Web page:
Did you cause your child’s Heart Defect?

There has been some recent news coverage that contends that you just might have, if you were obese when you became pregnant.  But just in case you need to be reminded, News organizations make money by selling their product. There are lots of ways to do this, but two of them are really effective: 1) Make something so appealing that you just have to know more; and 2) Scare you so bad that you tune in/buy a copy to learn how to protect yourself.

How many Heart Moms look at their child in an ICU unit and ask themselves “What if…?” I’d wager that the answer to that question is all of them.

So you need to take health news on TV and in magazines with a grain of salt. A big grain of salt, really. The first thing I would recommend is that you drop by Gary Schwitzer’s Health News Review Blog. Gary has been in the Health Reporting field for 30 years, and he’ll tell you if the latest news report is wrong, and how it is wrong. This is a great resource to check out all those “We’re doomed!” news stories for yourself. Gary can teach you how to look at those news stories with a critical eye and not be scared to death.

Don’t take everything you read or hear at face value; if possible, try to find the original research. Read the information for yourself; then make an informed decision.

Did you cause your child’s Heart Defect? No one can tell you for sure. The new report that is stirring so much concern says that there is a better chance of having a child with a Heart Defect, but obviously it is not a certainty.

The heart begins as a straight tube, much like a drinking straw. As the heart develops it actually starts to beat in this configuration! Later, it will twist and fold over onto itself, forming a loop that will begin to grow together and form the organ that we are all familiar with.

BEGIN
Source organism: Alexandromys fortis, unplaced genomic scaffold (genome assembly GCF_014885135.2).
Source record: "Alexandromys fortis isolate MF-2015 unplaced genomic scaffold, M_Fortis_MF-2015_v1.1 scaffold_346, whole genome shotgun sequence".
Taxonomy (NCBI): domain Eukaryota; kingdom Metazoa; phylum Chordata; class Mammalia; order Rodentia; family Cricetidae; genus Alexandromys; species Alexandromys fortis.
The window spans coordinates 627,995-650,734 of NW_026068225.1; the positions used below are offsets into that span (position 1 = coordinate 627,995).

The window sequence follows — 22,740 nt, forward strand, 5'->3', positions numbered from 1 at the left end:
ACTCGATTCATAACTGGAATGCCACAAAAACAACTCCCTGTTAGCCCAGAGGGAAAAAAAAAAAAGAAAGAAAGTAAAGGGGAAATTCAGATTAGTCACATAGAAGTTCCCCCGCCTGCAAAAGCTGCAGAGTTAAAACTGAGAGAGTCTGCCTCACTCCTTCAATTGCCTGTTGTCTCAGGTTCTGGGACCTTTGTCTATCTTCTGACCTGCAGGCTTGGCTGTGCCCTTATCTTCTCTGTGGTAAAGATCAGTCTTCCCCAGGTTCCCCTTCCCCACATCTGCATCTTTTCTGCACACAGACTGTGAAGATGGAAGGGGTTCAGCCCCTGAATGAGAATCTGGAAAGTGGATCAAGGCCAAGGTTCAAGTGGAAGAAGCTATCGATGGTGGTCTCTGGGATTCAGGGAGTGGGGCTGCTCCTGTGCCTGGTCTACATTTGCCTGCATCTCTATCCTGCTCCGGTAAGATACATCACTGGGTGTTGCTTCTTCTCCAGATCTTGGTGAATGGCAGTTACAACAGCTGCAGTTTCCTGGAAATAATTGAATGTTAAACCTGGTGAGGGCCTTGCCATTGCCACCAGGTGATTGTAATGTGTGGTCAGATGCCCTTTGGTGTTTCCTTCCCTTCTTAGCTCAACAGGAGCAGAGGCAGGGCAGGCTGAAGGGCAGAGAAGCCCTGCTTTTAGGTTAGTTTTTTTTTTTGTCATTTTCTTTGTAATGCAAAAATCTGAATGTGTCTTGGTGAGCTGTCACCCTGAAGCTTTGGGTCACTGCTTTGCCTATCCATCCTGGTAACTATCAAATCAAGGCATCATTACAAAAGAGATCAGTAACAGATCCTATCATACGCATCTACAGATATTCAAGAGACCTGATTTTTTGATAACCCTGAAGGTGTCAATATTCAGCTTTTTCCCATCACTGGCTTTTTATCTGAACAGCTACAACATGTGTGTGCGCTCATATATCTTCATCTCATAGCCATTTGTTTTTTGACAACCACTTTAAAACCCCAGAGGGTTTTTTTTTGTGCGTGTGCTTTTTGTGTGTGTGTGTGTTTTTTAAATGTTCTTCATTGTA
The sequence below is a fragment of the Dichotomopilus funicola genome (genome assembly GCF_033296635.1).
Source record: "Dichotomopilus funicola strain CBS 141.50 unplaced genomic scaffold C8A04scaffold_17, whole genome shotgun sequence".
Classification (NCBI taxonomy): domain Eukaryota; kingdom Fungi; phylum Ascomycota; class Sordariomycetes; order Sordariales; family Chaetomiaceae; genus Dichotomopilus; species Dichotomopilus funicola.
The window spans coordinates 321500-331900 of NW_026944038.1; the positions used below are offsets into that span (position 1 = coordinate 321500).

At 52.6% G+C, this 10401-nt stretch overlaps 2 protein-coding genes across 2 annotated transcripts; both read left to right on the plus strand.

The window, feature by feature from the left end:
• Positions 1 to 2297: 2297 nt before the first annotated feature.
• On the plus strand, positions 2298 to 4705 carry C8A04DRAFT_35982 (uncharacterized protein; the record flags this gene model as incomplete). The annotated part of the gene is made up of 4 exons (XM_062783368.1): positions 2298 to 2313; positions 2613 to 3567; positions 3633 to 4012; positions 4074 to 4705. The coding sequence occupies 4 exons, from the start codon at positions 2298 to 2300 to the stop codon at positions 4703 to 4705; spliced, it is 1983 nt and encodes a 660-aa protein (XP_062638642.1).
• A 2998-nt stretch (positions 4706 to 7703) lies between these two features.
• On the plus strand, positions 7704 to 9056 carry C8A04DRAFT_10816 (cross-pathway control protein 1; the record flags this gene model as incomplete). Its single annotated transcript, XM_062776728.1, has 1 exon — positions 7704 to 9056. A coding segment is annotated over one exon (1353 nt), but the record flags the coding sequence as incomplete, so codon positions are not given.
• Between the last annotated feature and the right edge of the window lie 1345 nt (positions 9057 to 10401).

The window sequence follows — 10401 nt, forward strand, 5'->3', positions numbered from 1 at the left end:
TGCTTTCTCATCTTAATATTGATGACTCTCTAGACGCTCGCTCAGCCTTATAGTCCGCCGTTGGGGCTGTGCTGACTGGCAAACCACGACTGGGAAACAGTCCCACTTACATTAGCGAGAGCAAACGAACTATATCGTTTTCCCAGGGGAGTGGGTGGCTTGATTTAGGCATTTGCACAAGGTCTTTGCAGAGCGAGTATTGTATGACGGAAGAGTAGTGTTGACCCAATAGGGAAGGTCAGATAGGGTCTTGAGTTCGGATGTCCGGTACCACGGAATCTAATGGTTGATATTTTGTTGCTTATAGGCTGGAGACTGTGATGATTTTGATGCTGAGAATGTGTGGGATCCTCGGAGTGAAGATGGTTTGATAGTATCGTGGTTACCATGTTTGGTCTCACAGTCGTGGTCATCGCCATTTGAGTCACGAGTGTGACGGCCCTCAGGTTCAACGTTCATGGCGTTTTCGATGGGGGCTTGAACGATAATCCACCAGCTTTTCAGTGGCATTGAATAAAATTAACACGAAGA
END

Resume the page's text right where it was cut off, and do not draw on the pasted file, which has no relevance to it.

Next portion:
All this happens before you even think that you might be pregnant. By the time you see the doctor to confirm it, the heart has formed. If you are destined to be a Heart Mom, it has already been decided.

Now this doesn’t mean that you can ignore all of your doctor’s advice! But think about it – millions of women have been like my mom – she did everything right, tried to follow their  doctor’s instructions to the letter, and still  I was born with a Heart Defect. Other women had every vice known to man, and their children were born healthy. So what causes Heart Defects?

I think that the main cause is a combination of genetics and environment. Research funded by the March of Dimes has found several genes that interact to help the heart form. Of special interest is the GATA4 gene – something it does helps the heart split into the left and right sides and form the Septum.  Figure out what is happening there, and maybe you can stop ASDs and VSDs!

The National Heart Lung and Blood Institute (NHLBI) has also determined that genetics play a part in the development of Hypoplastic Left Heart Syndrome (HLHS). A study of the family medical history of HLHS patients found that their ancestors also had a specific heart problem: a Bicuspid Aortic Valve. So apparently there is a genetic cause for HLHS – now the challenge is to find it.

Environment also contributes to heart defects. A section of Baltimore, Maryland contains a “cluster” where the incidence of HLHS is twice as high as the national average. What is going on there? What makes that area so different that it could trigger a Heart Defect?